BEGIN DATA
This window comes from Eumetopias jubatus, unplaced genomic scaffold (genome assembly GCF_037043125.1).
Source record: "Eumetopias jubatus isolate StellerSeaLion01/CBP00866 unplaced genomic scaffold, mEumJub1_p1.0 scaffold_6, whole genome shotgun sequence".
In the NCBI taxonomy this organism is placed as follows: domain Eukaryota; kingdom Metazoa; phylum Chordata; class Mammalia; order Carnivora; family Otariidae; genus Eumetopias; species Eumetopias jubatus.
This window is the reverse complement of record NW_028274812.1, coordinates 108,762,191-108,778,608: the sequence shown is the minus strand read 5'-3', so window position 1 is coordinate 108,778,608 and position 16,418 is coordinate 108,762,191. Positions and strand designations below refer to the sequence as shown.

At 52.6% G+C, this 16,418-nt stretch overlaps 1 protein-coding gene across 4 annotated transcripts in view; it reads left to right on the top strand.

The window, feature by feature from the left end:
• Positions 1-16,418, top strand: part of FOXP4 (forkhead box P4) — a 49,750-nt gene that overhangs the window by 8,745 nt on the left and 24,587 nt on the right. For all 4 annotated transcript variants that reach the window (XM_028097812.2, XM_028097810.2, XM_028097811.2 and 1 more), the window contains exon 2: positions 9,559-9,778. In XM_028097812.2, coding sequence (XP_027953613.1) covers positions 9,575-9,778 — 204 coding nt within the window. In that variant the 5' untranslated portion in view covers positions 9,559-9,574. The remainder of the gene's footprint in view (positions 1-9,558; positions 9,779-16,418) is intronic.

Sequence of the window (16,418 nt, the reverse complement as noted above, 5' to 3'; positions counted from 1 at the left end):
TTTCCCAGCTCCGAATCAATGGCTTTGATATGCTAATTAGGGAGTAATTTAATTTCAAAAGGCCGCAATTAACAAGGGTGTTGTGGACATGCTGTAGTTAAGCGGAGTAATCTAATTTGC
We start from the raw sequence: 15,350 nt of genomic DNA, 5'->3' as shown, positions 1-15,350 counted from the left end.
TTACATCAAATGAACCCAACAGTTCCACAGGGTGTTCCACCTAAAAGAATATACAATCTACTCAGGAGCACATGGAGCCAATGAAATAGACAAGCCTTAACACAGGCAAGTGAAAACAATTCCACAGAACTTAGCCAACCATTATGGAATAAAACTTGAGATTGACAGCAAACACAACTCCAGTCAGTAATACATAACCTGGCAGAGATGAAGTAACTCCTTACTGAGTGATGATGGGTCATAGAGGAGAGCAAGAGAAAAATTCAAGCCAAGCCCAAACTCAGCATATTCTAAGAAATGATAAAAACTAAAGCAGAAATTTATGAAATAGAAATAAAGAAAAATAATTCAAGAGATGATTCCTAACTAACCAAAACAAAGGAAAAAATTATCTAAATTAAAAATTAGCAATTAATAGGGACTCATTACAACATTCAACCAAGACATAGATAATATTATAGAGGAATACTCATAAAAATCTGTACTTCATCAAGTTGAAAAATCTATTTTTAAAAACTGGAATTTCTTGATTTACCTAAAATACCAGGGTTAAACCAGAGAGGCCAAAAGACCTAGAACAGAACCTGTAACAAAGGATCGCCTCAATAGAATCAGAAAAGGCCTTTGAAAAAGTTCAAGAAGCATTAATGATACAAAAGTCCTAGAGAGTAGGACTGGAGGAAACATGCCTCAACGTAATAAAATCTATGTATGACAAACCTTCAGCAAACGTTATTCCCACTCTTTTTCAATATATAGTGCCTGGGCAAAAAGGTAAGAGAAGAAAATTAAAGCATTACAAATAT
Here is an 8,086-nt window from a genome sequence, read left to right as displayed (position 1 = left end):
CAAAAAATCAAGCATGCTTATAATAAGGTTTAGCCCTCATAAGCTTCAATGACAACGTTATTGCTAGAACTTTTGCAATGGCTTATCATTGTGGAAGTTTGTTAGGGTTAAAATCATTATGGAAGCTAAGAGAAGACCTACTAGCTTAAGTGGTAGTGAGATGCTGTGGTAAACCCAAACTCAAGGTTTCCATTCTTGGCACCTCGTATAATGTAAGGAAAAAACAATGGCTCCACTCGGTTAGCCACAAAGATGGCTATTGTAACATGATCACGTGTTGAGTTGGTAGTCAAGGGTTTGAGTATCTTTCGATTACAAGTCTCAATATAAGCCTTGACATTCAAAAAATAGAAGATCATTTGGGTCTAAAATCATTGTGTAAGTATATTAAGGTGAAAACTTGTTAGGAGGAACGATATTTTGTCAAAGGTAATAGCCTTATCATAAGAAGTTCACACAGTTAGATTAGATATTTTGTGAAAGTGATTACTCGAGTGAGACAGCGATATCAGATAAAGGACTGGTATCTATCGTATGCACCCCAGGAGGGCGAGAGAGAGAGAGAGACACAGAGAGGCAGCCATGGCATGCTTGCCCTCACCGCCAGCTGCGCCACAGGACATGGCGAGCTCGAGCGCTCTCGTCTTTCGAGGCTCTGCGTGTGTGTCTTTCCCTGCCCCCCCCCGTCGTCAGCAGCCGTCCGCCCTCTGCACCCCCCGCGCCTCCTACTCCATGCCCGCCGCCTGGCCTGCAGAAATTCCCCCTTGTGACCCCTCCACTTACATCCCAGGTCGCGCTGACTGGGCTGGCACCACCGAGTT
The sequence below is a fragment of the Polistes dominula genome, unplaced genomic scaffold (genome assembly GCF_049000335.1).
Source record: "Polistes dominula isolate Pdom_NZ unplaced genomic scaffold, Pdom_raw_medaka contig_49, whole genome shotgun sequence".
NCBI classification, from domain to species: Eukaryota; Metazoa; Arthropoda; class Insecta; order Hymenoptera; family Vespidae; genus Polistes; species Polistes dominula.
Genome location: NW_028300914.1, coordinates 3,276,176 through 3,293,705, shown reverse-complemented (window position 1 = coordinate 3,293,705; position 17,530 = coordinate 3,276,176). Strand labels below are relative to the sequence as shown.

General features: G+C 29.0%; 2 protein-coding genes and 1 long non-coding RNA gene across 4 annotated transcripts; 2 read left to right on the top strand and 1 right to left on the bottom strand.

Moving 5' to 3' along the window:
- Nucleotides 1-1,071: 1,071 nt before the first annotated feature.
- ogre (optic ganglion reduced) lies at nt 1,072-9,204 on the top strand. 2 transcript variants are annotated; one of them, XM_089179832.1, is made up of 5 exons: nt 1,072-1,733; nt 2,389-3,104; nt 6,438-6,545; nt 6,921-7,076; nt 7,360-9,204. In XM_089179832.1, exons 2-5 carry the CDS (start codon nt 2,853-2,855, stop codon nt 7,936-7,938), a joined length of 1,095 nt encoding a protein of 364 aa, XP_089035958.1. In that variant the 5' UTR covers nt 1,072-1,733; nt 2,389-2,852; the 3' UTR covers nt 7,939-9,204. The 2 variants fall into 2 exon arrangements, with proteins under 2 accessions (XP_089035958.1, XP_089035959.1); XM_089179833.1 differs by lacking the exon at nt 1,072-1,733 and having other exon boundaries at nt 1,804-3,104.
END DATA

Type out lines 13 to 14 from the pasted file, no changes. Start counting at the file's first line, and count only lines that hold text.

CAAAAAATCAAGCATGCTTATAATAAGGTTTAGCCCTCATAAGCTTCAATGACAACGTTATTGCTAGAACTTTTGCAATGGCTTATCATTGTGGAAGTTTGTTAGGGTTAAAATCATTATGGAAGCTAAGAGAAGACCTACTAGCTTAAGTGGTAGTGAGATGCTGTGGTAAACCCAAACTCAAGGTTTCCATTCTTGGCACCTCGTATAATGTAAGGAAAAAACAATGGCTCCACTCGGTTAGCCACAAAGATGGCTATTGTAACATGATCACGTGTTGAGTTGGTAGTCAAGGGTTTGAGTATCTTTCGATTACAAGTCTCAATATAAGCCTTGACATTCAAAAAATAGAAGATCATTTGGGTCTAAAATCATTGTGTAAGTATATTAAGGTGAAAACTTGTTAGGAGGAACGATATTTTGTCAAAGGTAATAGCCTTATCATAAGAAGTTCACACAGTTAGATTAGATATTTTGTGAAAGTGATTACTCGAGTGAGACAGCGATATCAGATAAAGGACTGGTATCTATCGTATGCACCCCAGGAGGGCGAGAGAGAGAGAGAGACACAGAGAGGCAGCCATGGCATGCTTGCCCTCACCGCCAGCTGCGCCACAGGACATGGCGAGCTCGAGCGCTCTCGTCTTTCGAGGCTCTGCGTGTGTGTCTTTCCCTGCCCCCCCCCGTCGTCAGCAGCCGTCCGCCCTCTGCACCCCCCGCGCCTCCTACTCCATGCCCGCCGCCTGGCCTGCAGAAATTCCCCCTTGTGACCCCTCCACTTACATCCCAGGTCGCGCTGACTGGGCTGGCACCACCGAGTT
The sequence below is a fragment of the Polistes dominula genome, unplaced genomic scaffold (genome assembly GCF_049000335.1).